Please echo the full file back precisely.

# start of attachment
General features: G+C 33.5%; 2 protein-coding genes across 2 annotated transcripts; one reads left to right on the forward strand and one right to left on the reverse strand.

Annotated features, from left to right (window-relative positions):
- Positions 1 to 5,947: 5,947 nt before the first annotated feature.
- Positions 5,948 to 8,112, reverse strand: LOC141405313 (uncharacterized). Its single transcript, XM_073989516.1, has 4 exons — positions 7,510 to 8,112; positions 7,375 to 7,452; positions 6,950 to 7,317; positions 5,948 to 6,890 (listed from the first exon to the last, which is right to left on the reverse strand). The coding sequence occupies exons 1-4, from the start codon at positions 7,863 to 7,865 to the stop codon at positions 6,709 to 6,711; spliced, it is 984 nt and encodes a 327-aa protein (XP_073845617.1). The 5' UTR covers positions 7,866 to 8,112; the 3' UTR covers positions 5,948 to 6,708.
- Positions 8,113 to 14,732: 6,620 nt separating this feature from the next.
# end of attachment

General features: G+C 33.5%; 2 protein-coding genes across 2 annotated transcripts; one reads left to right on the forward strand and one right to left on the reverse strand.

Annotated features, from left to right (window-relative positions):
- Positions 1 to 5,947: 5,947 nt before the first annotated feature.
- Positions 5,948 to 8,112, reverse strand: LOC141405313 (uncharacterized). Its single transcript, XM_073989516.1, has 4 exons — positions 7,510 to 8,112; positions 7,375 to 7,452; positions 6,950 to 7,317; positions 5,948 to 6,890 (listed from the first exon to the last, which is right to left on the reverse strand). The coding sequence occupies exons 1-4, from the start codon at positions 7,863 to 7,865 to the stop codon at positions 6,709 to 6,711; spliced, it is 984 nt and encodes a 327-aa protein (XP_073845617.1). The 5' UTR covers positions 7,866 to 8,112; the 3' UTR covers positions 5,948 to 6,708.
- Positions 8,113 to 14,732: 6,620 nt separating this feature from the next.